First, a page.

Billy Mayfair is perhaps the very essence of the modern golfer. He talked with his sport psychologist in the morning, then won the Buick Open in the afternoon.

Mayfair, who chatted by telephone with noted teacher Bob Rotella, took the lead with a scrambling birdie on the par-5 first hole. He chipped in for another birdie at the second and led the rest of the way Sunday for a 2-stroke victory over Scott Verplank.What did the doctor say?

"He said, `You've got no pressure on you,' " Mayfair said. "He reminded me that I had already won this year. He told me to just go out and have fun and enjoy myself."

Mayfair, who started the day tied for the lead with Steve Stricker, certainly did that, pulling away from the field as he closed with a 5-under-par 67 for a 17-under 271 at rain-softened Warwick Hills Golf & Country Club.

Mayfair won the Nissan Open in a playoff over Tiger Woods on March 1 and followed that with a second-place finish the next week at Doral. But in his last start, he finished in a tie for 52nd at the British Open.

"Obviously, this was way past my expectations," Mayfair said. "It's a crazy game we play."

Mayfair was one of the hottest players on the circuit in 1995 when he won twice and earned $1.5 million. But he didn't win again until this year.

"I lost my confidence in 1996," said Mayfair, explaining why he turned to Rotella. "I'm a more aggressive golfer now. I'm playing more like I did in college."

In a bogey-free round, Mayfair shot 33 on the front side to turn at 15-under, and birdies at the 12th and 14th got him to 17-under. Clearly, nobody was going to catch him - and Mayfair certainly wasn't backing up.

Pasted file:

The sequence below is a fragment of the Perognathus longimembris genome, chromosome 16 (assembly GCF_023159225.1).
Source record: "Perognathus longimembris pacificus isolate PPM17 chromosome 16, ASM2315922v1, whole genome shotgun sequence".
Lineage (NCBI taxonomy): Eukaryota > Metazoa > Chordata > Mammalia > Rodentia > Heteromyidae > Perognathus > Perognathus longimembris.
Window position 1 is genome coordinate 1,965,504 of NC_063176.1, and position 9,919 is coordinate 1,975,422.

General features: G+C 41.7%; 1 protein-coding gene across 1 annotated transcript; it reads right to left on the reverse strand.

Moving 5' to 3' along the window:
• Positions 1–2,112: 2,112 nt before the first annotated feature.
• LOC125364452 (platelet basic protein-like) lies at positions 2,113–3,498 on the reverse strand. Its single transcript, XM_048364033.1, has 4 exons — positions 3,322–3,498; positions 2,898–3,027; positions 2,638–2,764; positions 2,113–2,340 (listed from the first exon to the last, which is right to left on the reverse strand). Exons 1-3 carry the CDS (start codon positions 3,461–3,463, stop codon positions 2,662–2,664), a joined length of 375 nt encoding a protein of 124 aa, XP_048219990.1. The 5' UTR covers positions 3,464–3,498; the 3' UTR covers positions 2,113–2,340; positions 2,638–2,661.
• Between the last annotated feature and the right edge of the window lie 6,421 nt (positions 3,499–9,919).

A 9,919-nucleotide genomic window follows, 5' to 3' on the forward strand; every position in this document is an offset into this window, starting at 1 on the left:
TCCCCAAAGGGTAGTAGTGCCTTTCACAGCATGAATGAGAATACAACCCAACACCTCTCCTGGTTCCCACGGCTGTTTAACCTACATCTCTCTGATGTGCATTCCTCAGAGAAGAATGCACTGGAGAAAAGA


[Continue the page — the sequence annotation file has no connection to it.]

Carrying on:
It was the fifth PGA Tour win for Mayfair and made him the fourth multiple winner this season, joining David Duval, Fred Couples and Mark O'Meara.

LPGA STAR BANK: When Meg Mallon looked into the gallery on the 14th hole, she saw a familiar face. Her 50-year-old brother, John Mallon, had decided to pay his sister a visit by driving down unannounced from his home in Michigan.

"It was a total surprise that he came down," Mallon said after winning the Star Bank LPGA Classic at Beavercreek, Ohio. "He always thought he was a jinx because anytime he'd come to see me play and I'd been in contention, I haven't won."

The jinx was broken Sunday.

Mallon won her first tournament in two years when she parred the first hole of a sudden-death playoff at the Country Club of the North in this Dayton suburb. Dottie Pepper missed a 5-foot putt for par.

BURNET SENIORS: Surrounded by cameras and reporters and sipping on champagne, Leonard Thompson wore the smile of a man who earned a trip to Hawaii.

It also was the smile of a man who won his first Senior PGA Tour event, triumphed in his first playoff and claimed his biggest payday in 27 years in professional golf.

Thompson's final round score of 6-under-par 66 Sunday enabled him to finish in a tie at the end of regulation, and he birdied the second playoff hole to top Isao Aoki and capture the Coldwell Banker Burnet Classic at Coon Rapids, Minn., and its $225,000 winner's prize.

The victory qualified the second-year Senior player for the MasterCard Champions event next January in Hawaii.